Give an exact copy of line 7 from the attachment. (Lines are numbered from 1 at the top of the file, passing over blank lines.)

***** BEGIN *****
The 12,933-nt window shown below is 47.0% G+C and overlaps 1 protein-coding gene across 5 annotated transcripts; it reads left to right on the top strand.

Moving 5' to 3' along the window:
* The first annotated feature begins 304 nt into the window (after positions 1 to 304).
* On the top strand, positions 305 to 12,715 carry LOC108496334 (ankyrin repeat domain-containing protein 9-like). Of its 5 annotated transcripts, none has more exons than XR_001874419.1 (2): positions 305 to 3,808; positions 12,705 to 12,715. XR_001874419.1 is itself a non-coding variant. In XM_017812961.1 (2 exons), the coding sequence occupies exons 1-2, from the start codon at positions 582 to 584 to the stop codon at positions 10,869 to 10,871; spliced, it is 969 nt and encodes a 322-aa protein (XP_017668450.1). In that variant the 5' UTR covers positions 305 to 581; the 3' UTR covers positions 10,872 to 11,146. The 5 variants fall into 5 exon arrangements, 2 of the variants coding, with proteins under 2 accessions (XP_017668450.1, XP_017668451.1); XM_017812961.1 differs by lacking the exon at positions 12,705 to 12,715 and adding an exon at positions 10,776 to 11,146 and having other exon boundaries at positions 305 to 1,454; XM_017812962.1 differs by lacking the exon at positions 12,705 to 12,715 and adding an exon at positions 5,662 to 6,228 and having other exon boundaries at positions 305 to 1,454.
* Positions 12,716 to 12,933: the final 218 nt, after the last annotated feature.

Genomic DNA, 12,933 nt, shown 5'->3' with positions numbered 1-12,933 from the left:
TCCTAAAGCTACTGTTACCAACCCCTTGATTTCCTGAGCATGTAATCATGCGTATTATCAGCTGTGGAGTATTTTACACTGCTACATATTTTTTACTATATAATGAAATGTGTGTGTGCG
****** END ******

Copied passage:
TCCTAAAGCTACTGTTACCAACCCCTTGATTTCCTGAGCATGTAATCATGCGTATTATCAGCTGTGGAGTATTTTACACTGCTACATATTTTTTACTATATAATGAAATGTGTGTGTGCG